Brahminy’s prayer, and tips for welcoming children

Do you know the child who spends every service lolling on the floor, or chatting quietly to herself at the dolls house, or snipping paper into a thousand little triangles? The child who rarely speaks, never sings and shakes her head violently when invited to participate? The child whose back is to the congregation and who seems oblivious to everything that goes on around her? Continue reading “Brahminy’s prayer, and tips for welcoming children”

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A Revolutionary Abolitionist and our Cloud of Witnesses

Last Thursday, we gathered for All Saints’ Day. We ate, sang and spoke of people in our ‘Cloud of Witnesses’ – those who have passed on and who have inspired us and our faith. Their names were added to the blackboard that stands over us year round, and those of us who wished to told a story about the soul whose name they had added. I had not attended this service before, and had not really understood what Alison had meant when she said it was a way for us to be reminded of and acquainted with death, and brought in community with our cloud of witnesses (that’s how I remember her explaining it anyway).  I had thought that meant it was a kind of memorial, anniversary-like, and was okay with that. But sitting there, saying the prayers, singing the names, reading the people on the board and hearing the stories about them – it created an awareness for me that those who have died and we who are living are not ‘us’ and ‘them’: we are collectively the Body of Christ, and His Spirit is with us. Continue reading “A Revolutionary Abolitionist and our Cloud of Witnesses”

Strong in faith, free of doubt? Yeah, right!

Every week in common time, we end communion by singing “Halleluya! We sing your praises”, in which we claim that we are “strong in faith, free of doubt“. “And yet,” someone said to me recently, “I’m not free of doubt!” This came hard on the heels of a conversation I had with someone else, a deeply committed and faithful Christian who attends church most weeks, and who nevertheless has always struggled with any sense of a personal faith.  Continue reading “Strong in faith, free of doubt? Yeah, right!”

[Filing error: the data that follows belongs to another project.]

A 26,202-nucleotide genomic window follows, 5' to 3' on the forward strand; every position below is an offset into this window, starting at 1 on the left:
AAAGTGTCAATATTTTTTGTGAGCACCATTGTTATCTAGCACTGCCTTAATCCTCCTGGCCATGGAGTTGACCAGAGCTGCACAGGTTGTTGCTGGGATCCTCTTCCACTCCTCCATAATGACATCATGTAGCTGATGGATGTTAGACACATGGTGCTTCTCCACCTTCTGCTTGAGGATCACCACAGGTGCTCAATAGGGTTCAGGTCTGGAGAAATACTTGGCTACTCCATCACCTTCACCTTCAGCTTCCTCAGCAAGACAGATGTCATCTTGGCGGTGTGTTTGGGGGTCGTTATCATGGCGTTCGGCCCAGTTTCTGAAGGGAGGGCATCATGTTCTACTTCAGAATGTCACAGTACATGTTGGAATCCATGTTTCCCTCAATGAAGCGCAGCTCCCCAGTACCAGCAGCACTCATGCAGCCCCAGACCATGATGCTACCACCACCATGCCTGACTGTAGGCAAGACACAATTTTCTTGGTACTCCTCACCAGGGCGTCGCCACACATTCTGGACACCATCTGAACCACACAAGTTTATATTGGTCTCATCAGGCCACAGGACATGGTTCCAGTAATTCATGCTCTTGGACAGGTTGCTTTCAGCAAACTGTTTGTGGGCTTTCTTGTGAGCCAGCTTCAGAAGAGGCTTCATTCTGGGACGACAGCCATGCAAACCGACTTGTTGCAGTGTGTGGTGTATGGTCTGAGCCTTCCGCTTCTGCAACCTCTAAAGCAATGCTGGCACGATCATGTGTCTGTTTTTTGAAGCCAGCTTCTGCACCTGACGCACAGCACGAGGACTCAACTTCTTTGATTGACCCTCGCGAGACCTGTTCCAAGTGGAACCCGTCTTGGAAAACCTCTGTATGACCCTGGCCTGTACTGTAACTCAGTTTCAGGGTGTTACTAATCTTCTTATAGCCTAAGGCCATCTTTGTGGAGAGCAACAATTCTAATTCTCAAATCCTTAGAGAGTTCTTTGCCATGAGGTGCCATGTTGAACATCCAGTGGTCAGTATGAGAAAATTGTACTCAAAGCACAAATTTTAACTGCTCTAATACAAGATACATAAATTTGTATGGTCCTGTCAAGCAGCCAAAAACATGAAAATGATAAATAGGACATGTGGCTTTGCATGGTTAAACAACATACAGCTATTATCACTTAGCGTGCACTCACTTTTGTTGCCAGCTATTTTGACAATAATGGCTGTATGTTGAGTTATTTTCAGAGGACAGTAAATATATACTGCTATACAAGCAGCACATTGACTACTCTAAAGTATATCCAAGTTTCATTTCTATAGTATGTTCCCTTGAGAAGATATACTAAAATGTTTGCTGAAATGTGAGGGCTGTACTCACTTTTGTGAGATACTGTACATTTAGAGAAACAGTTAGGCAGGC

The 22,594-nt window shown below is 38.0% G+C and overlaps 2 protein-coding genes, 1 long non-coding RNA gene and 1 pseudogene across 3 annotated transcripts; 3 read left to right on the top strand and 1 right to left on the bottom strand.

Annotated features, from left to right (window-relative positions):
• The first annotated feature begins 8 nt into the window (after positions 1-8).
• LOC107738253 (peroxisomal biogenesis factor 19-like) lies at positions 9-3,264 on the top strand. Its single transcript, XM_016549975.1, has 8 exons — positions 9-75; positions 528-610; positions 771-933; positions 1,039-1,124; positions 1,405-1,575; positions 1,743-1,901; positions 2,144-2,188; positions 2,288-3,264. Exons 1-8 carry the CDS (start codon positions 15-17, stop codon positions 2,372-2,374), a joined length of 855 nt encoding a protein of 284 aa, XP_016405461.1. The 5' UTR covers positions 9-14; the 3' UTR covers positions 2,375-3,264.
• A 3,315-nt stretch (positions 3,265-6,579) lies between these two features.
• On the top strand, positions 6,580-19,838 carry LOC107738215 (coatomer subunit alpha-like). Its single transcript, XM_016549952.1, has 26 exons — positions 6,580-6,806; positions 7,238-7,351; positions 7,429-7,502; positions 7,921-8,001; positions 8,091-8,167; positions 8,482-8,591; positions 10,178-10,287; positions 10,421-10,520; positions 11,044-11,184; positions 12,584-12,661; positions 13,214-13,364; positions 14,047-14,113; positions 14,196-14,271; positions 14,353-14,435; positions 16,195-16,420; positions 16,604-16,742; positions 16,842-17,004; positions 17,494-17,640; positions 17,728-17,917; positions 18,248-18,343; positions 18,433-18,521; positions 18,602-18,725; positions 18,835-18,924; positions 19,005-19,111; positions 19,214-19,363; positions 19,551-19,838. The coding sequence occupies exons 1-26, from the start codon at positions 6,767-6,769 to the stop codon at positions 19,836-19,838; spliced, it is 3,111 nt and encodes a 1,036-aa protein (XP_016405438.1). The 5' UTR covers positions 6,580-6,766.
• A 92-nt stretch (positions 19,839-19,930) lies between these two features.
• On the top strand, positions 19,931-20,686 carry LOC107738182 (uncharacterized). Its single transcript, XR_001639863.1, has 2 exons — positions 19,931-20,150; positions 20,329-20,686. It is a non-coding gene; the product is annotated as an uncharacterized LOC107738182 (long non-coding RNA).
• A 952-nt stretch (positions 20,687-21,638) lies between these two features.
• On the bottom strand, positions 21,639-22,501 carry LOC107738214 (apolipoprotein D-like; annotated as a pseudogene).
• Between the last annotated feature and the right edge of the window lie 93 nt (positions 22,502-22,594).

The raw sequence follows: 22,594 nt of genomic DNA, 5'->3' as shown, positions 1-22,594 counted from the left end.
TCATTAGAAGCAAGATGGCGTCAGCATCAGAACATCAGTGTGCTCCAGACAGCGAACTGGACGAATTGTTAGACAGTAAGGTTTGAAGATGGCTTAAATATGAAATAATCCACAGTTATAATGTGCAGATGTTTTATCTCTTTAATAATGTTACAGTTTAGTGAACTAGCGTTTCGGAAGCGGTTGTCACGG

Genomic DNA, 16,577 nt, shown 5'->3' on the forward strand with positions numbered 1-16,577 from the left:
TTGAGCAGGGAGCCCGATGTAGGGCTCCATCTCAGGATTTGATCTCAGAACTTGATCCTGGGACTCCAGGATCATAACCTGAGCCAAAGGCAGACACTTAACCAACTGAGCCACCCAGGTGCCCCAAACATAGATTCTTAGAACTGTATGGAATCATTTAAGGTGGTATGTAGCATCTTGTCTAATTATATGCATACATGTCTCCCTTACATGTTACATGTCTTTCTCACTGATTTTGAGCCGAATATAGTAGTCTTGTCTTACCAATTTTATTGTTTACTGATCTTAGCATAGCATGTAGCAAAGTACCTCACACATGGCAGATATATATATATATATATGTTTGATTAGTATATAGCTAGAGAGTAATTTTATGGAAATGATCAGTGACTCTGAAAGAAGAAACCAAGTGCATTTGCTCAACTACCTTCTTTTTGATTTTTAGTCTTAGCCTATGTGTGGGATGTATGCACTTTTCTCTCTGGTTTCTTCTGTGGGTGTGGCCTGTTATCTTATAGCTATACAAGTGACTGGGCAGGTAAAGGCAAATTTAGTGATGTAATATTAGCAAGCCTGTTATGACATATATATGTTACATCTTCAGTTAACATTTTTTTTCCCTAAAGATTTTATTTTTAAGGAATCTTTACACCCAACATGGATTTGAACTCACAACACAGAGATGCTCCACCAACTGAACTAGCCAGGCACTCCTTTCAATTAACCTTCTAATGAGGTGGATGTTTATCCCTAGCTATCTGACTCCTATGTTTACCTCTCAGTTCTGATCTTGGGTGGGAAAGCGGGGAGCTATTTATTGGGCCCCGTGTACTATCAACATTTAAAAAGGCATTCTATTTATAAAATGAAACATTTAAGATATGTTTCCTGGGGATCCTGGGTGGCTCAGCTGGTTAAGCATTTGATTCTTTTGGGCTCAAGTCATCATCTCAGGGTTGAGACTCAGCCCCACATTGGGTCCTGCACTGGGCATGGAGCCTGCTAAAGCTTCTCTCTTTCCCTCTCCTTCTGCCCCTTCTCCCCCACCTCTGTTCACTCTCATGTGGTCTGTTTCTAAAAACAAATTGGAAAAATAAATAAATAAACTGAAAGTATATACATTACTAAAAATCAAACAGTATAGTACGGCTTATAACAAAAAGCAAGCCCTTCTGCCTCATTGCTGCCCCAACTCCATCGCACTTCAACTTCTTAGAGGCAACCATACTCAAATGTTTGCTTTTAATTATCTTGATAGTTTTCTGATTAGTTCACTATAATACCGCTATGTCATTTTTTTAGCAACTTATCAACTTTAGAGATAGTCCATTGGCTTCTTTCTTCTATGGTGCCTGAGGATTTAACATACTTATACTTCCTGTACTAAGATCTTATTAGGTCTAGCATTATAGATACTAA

People of All Ages Doing Faith Together

I visited our sister church, South Yarra Community Baptist, on Sunday, and told them all about us. If you’re curious, this is what I said:

To paraphrase the great missionary, the Apostle Paul, “I greet you as God’s own children, and wish you all the best.” When I moved to Warrnambool last year, a good friend of mine described it as my own great missionary journey. So tonight I will channel the energies of the missionaries who spoke at churches in my childhood, and bring stories of more of God’s children, and a slideshow. My name is Alison, I’m your church-planting pastor, and I am very grateful for the administrative, liturgical, prayerful, and other support that South Yarra provides. I’m here in Melbourne this week because I’m doing an intensive on the spiritual life of children. Basically, I’m checking if I’m doing things right, because the congregation I now serve is two-thirds kids. As you can imagine, the service—and my work—have a very different energy to South Yarra. And yet, if you were to visit, things would probably feel strangely familiar.  Continue reading “People of All Ages Doing Faith Together”

The Liturgy and the People of God

Listen here.

Several months ago, we heard the story of two disciples walking away from Jerusalem. Jesus had been killed, and they were fleeing the city, full of doubt and fear. There on the road to Emmaus they met a stranger. They told him everything that had happened, and he explained the Scriptures to them. Then, as they ate together, they recognised the Risen Christ. I remind you of this because, early last year, when I was visiting and observing you all, what I saw were a lot of tired, doubting adults walking away from church.  Continue reading “The Liturgy and the People of God”

Life on the Road

Listen here.

The disciples are despairing. They are scattered and confused. For they have witnessed the death of their great hope, their teacher, their friend. And in tonight’s story, we hear that two have decided to walk away from the scene of violence, away from Jerusalem, away from the body of Jesus. As they walk, they talk. Jesus comes alongside them. They don’t recognise him. But something in the man leads them to tell him about their discouragement, and the dashing of their hopes. They had been following a man they thought would overthrow the oppressors and restore Israel. Instead, he was crucified, and Israel remains under Roman control. Continue reading “Life on the Road”

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